• Out To Lunch says:

    Yes, that&#39;s why I spend my time reading Azmud on air.

  • Richard__Barrett says:

    Nice one, Ben. No wonder so few people take you seriously these days.

  • Out To Lunch says:

    Oh come on, Richard. What has HG actually done that you like? Taken Heidegger seriously, or what?

  • Richard Barrett says:

    He&#39;s done a lot of stuff that I like, and I&#39;ve learned more about music from him than from most musicians, but that isn&#39;t the point and wasn&#39;t why I posted here. I mean, I thought this was supposed to be an Association of Musical Marxists, where you&#39;d expect at the very least to find substantive discussion about politics and music, which is rare enough in the world already,

  • Out To Lunch says:

    You didn&#39;t start off in a very friendly way, Richard, saying that &quot;so few people&quot; take me &quot;seriously these days&quot;. What is this &quot;serious world&quot; I should be so worried about anyway? I too would like to get past all these insults and find out what the substantive issue is. Gilonis and Sutton are very keen to point out I&#39;m crap but I&#39;m yet to find out what I&

  • harry says:

    Well, Ben, it&#39;s not really my place to start saying how wonderful I am; though I note that the tag-cloud to the right of the Unkant page indicates that by far the most important topics therein are Ben Watson and Out to Lunch. Vanitas vanitatum omnia vanitas! I will say that I do rather regret having published you, several times; though I don&#39;t regret helping you out with your early

  • fk says:

    I&#39;m not going to start off in a friendly way either, Ben, nor will I end in a friendly way. <br /><br />You’ve “yet to find out what you’ve said which is so very wrong”? <br /><br />You pose this question so often, Ben, ostensibly with the intention of inviting people to argue with your *ideas*, but you can’t actually handle an argument about ideas, can you? It has to get personal, it has to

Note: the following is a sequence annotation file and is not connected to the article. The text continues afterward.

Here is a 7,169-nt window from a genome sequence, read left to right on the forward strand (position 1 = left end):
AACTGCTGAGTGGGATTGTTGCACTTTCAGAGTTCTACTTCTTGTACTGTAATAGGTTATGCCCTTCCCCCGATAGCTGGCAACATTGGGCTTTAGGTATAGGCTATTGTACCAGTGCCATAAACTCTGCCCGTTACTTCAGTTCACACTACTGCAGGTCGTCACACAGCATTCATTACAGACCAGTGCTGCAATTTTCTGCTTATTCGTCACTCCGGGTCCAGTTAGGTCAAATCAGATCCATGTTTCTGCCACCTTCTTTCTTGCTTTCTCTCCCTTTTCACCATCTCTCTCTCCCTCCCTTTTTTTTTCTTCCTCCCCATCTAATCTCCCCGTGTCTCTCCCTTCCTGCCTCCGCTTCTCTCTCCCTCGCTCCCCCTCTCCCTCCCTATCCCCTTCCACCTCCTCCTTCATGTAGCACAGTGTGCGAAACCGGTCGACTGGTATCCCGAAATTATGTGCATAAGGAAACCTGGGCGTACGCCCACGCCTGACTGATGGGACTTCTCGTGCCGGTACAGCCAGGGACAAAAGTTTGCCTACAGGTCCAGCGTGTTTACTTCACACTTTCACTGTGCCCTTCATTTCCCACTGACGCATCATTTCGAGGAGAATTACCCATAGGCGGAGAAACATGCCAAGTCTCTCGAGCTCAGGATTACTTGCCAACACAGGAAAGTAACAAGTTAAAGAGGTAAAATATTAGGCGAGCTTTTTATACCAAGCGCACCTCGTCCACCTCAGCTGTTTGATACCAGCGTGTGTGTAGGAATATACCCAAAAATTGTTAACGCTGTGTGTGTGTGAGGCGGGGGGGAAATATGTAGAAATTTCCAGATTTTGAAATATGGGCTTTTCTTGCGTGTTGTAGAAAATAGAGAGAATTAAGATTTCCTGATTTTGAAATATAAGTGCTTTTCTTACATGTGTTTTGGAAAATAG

• Out To Lunch says:

    Wow! and who exactly are you? Your unexamined bile makes me think that everything I say is right. Why should I have to flatter pretenders? What exactly is your problem?

  • Out To Lunch says:

    Trotsky had to be very scrupulous about the historical record. You made a total knob of yourself in front of an AMM crowd. I&#39;d love to see you try boasting about how much you know about everything at a Revolutionary History meeting …

  • Paul Sutton says:

    Is there anything which doesn&#39;t make you think that everything you say is right?

  • Pierre AKA says:

    Some thoughts: <br />To counter Harry in the spirit of his own pedantry, while AMM and Ben Watson are the biggest words in the tag-cloud, Sean Bonney and a number of other tags are the same size as Out to Lunch. <br /><br /><br />I&#39;ve never met Harry, or indeed anyone from Unkant, or the vast majority of people who have commented on this site, but aside from whatever personal disappointments

  • harry says:

    &quot;Everything I say is right. Why should I have to flatter pretenders?&quot;<br /><br /><br />Just a whiff of &quot;folie de grandeur&quot; there…<br /><br /><br />Who *precisely is pretending to be you? (Apart, that is, from you?)

  • Out To Lunch says:

    Real<br />writing about music registers the music&#39;s affect on the listener as a direct,<br />physical force. Historical knowledge and sociological theory are only be<br />applied in order to explain these affects. Everything else is just cultural<br />clutter.

  • Rob says:

    be curious what you think of this; the RCP USA Chairman Bob Avakian&#39;s spoken word/rap to free jazz promoting communism. <br /><br /><br />https://soundcloud.com/allplayedout/all-played-out-avakian-and-parker